With the children of the company’s co-founders right up front, the Ginkgo Bioworks team rang the bell of the New York Stock Exchange this morning, taking the synthetic biology company public. The synthetic biology powerhouse became a public company through a merger with a special purpose acquisition company (SPAC) that values the company at $15 billion and provides Ginkgo total proceeds of more than $1.6 billion.

Ginkgo has completed the SPAC business combination with Soaring Eagle Acquisition Corp., following approval by Soaring Eagle shareholders on Tuesday. Soaring Eagle is a “blank check” company led by former MGM chairman and CEO Harry E. Sloan, currently chairman and CEO of Eagle Equity Partners II.

The combined company, renamed Ginkgo Bioworks Holdings, began trading its shares today on the New York Stock Exchange today under the symbol DNA. From an opening price of $11.15, which gave the company a market capitalization of approximately $17 billion, shares rose 10% to $12.60 at 12:45 p.m. ET, before dipping to $12.18 at the close.

Ginkgo Bioworks opens on the NYSE

 

“For nearly two decades, my co-founders and I have been on a mission to make programming cells as easy as programming computers,” Jason Kelly, PhD, CEO and co-founder at Ginkgo, said in a statement. “Today marks an important milestone not only for the team at Ginkgo, but for synthetic biology as a whole, and I am thrilled to work with our team, partners and investors as we continue scaling our platform to solve even bigger problems with biology.”

Started in 2008 in an apartment in Cambridge, MA, Ginkgo Bioworks was founded by four MIT graduate students, including Kelly, and Tom Knight, PhD, senior research scientist at the MIT Computer Science and Artificial Intelligence Laboratory (CSAIL.) The group had one goal, Reshma Shetty, PhD, one of the co-founders, told GEN in an interview in 2019: to make biology easier to engineer.

Since then, the company has branched out into countless industries from COVID-19, to cannabinoids, to sustainable textiles and dyes for clothing.

The question may not be what areas Ginkgo is involved in, but what aren’t they involved in? “We have worked on 85 major programs through the first six months of 2021 in end markets as diverse as specialty chemicals, agriculture, food, consumer products, and pharmaceuticals,” Ginkgo said in a prospectus issued this week.

Examples of some of Ginkgo’s partnerships include launching a company (in partnership with Bayer) to improve plant-associated microbes focusing on nitrogen fixation. A partnership with Cronos-group to produce cannabinoid molecules through fermentation of engineered yeasts. Launching Motif Ingredients, a company focused on protein production for food. Partnership with Synlogic, a company using bacteria to make synthetic biologics. Partnering with Bolt threads, a leader in material production using bio-based ingredients and Huue, a company that programs microbes to produce sustainable dyes like indigo for the fashion industry and beyond.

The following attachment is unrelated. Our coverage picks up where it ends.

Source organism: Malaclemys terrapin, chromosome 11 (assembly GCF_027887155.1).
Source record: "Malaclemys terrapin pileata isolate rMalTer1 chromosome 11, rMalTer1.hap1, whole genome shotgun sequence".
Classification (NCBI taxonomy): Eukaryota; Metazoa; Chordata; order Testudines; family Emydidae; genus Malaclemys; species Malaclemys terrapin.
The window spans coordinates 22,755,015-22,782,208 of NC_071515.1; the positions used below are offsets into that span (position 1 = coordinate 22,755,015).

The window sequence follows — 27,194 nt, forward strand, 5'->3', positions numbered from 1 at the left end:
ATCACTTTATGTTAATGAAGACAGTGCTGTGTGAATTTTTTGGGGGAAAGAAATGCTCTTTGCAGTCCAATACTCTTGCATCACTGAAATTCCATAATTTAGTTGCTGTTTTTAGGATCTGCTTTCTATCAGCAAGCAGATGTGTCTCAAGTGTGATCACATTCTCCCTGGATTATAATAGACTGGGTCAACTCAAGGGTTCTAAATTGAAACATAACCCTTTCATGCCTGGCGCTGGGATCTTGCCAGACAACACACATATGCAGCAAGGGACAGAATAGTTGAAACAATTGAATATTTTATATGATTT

Most of Ginkgo’s revenue is “foundry” revenue derived through the execution of license and collaboration agreements where customers license the company’s technology and intellectual property for use in developing and commercializing engineered organisms and derived products. Foundry revenue rose during the first half of this year to $44.096 million, up 41% from $31.297 million in January–June 2020.

Ginkgo is the largest synthetic biology company to go public. In April, Zymergen went public by launching a successful $575 million initial public offering (IPO) whose net proceeds were estimated to be $529.6 million, since underwriters exercised in full their option to buy additional shares.

However, Zymergen shares cratered in August, losing nearly 70% of their value, after the company acknowledged that it will make no product revenue this year and “immaterial” revenue in 2022 due to unspecified technical problems with its lead product. Zymergen’s CEO Josh Hoffman resigned immediately from the company’s helm and its board “by mutual decision,” the company said, and board chairman Jay Flatley is acting CEO.

For all of 2020, Ginkgo reported a net loss of $126.609 million on total revenue of $76.657 million, compared with 2019’s net loss of $119.327 million on total revenue of $54.184 million—a 41.5% year-over-year revenue gain. As of June 30, 2021, Ginkgo had amassed an accumulated deficit of $595.4 million. “We expect to continue to incur significant expenses and operating losses for the foreseeable future,” Ginkgo stated in its prospectus.

Before the SPAC transaction, Ginkgo Bioworks had raised a total $797.8 million in financing according to Crunchbase—including a $290 million Series E financing completed in 2019.

Kelly will continue to lead the company as CEO along with co-founder and president/COO, Shetty. Ginkgo said the rest of its founding team is also remaining. And, the team’s excitement for the future was evident on the floor of the NYSE. Today, the company tweeted, “The future won’t be mined, extracted, wired or launched. It will be grown.”